Through the course of this tournament, it was Cibulkova who did more of the heavy lifting. She took out No. 3 Sharapova, No. 5 Radwanska and No. 11 Simona Halep. The best Li faced were No. 22 Ekaterina Makarova, No. 26 Lucie Safarova and No. 28 Flavia Pennetta.
Still, she beat the players who were placed in front of her. With Cibulkova, it was no different. Almost immediately, Li collected the match's first break of serve, but you kept waiting for the other shoe to drop.
Sure enough, in the sixth game, Li faced break point -- and knocked a double fault well long to even the match at 3-all. With Cibulkova looking for her first lead, she had three game points at 4-all but failed to cash them. A double fault betrayed her nerves, but no fewer than four forehand errors brought the match back to on serve.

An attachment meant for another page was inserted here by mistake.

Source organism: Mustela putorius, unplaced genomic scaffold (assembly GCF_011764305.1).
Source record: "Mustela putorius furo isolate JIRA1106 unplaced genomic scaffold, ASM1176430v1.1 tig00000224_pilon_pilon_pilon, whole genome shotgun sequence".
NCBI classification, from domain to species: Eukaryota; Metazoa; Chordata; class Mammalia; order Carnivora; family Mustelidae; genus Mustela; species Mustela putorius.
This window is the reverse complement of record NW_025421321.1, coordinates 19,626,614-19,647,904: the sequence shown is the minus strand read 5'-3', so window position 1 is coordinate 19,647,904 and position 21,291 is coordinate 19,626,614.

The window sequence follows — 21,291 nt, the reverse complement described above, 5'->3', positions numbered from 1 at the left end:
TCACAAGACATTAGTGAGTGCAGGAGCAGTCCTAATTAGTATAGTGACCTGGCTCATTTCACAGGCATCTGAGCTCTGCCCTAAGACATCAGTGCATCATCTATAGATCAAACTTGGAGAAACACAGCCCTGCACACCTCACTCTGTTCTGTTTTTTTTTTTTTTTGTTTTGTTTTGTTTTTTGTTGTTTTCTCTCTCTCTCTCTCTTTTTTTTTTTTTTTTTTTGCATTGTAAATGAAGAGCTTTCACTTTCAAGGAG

At 5-all, a Cibulkova double fault made it 15-30. Li's sharp backhand crosscourt winner brought her to the threshold of the key break. A deep ball from the baseline forced a Cibulkova backhand into the net.
Serving for the first set at 6-5, Li actually forged a set point. But she yanked a backhand wide. Cibulkova went after Li's first serve and followed with a superb forehand winner. Another deep forehand forced a backhand into the net, and that delivered the two into a pivotal tiebreaker.
In that potentially crippling crucible, Li finally found her composure. She hung in on the rallies, and it was Cibulkova who unraveled. Two backhands into the net gave Li the frame, which has historically been a good omen. Twenty-seven of the previous 29 major finals between women went to the one who won the first set.
Li dropped her first two points of the second set, but rallied to hold. Then she broke Cibulkova to take a 2-0 lead and the hook had been set.
"I don't really know where to start," Cibulkova said afterward, holding her runner-up trophy. "This was just a fantastic two weeks of my life. I think I'm going to cry."
And she did.
"Li Na," Cibulkova concluded, "she had a great tournament; she deserves to be the winner."